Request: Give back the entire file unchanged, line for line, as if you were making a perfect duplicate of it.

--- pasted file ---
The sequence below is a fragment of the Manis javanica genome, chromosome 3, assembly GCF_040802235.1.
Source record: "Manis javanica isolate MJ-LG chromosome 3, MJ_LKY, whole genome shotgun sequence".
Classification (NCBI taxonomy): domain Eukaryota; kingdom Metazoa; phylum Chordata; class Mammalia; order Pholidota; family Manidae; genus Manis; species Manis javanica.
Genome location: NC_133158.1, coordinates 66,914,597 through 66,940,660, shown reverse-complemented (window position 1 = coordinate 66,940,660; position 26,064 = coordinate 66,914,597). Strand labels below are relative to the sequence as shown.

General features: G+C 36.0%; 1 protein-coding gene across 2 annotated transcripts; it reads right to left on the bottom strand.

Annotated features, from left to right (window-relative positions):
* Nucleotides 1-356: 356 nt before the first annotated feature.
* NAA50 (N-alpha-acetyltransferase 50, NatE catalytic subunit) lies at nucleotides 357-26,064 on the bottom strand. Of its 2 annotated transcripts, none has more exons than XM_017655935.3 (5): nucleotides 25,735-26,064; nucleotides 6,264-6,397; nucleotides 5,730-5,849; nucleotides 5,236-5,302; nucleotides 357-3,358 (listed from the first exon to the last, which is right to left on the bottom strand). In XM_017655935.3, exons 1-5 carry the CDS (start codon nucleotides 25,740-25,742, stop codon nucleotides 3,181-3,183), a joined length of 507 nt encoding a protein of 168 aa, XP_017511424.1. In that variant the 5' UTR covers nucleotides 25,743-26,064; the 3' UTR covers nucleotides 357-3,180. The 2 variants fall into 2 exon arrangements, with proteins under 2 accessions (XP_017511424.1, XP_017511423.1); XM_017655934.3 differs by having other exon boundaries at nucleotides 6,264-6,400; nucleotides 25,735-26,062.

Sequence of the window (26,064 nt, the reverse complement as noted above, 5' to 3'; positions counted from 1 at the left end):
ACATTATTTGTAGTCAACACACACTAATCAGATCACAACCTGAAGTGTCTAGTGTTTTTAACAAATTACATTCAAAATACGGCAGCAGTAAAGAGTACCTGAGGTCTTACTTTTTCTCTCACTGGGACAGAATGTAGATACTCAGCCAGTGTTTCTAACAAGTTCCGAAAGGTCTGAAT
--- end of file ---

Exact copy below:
The sequence below is a fragment of the Manis javanica genome, chromosome 3, assembly GCF_040802235.1.
Source record: "Manis javanica isolate MJ-LG chromosome 3, MJ_LKY, whole genome shotgun sequence".
Classification (NCBI taxonomy): domain Eukaryota; kingdom Metazoa; phylum Chordata; class Mammalia; order Pholidota; family Manidae; genus Manis; species Manis javanica.
Genome location: NC_133158.1, coordinates 66,914,597 through 66,940,660, shown reverse-complemented (window position 1 = coordinate 66,940,660; position 26,064 = coordinate 66,914,597). Strand labels below are relative to the sequence as shown.

General features: G+C 36.0%; 1 protein-coding gene across 2 annotated transcripts; it reads right to left on the bottom strand.

Annotated features, from left to right (window-relative positions):
* Nucleotides 1-356: 356 nt before the first annotated feature.
* NAA50 (N-alpha-acetyltransferase 50, NatE catalytic subunit) lies at nucleotides 357-26,064 on the bottom strand. Of its 2 annotated transcripts, none has more exons than XM_017655935.3 (5): nucleotides 25,735-26,064; nucleotides 6,264-6,397; nucleotides 5,730-5,849; nucleotides 5,236-5,302; nucleotides 357-3,358 (listed from the first exon to the last, which is right to left on the bottom strand). In XM_017655935.3, exons 1-5 carry the CDS (start codon nucleotides 25,740-25,742, stop codon nucleotides 3,181-3,183), a joined length of 507 nt encoding a protein of 168 aa, XP_017511424.1. In that variant the 5' UTR covers nucleotides 25,743-26,064; the 3' UTR covers nucleotides 357-3,180. The 2 variants fall into 2 exon arrangements, with proteins under 2 accessions (XP_017511424.1, XP_017511423.1); XM_017655934.3 differs by having other exon boundaries at nucleotides 6,264-6,400; nucleotides 25,735-26,062.

Sequence of the window (26,064 nt, the reverse complement as noted above, 5' to 3'; positions counted from 1 at the left end):
ACATTATTTGTAGTCAACACACACTAATCAGATCACAACCTGAAGTGTCTAGTGTTTTTAACAAATTACATTCAAAATACGGCAGCAGTAAAGAGTACCTGAGGTCTTACTTTTTCTCTCACTGGGACAGAATGTAGATACTCAGCCAGTGTTTCTAACAAGTTCCGAAAGGTCTGAAT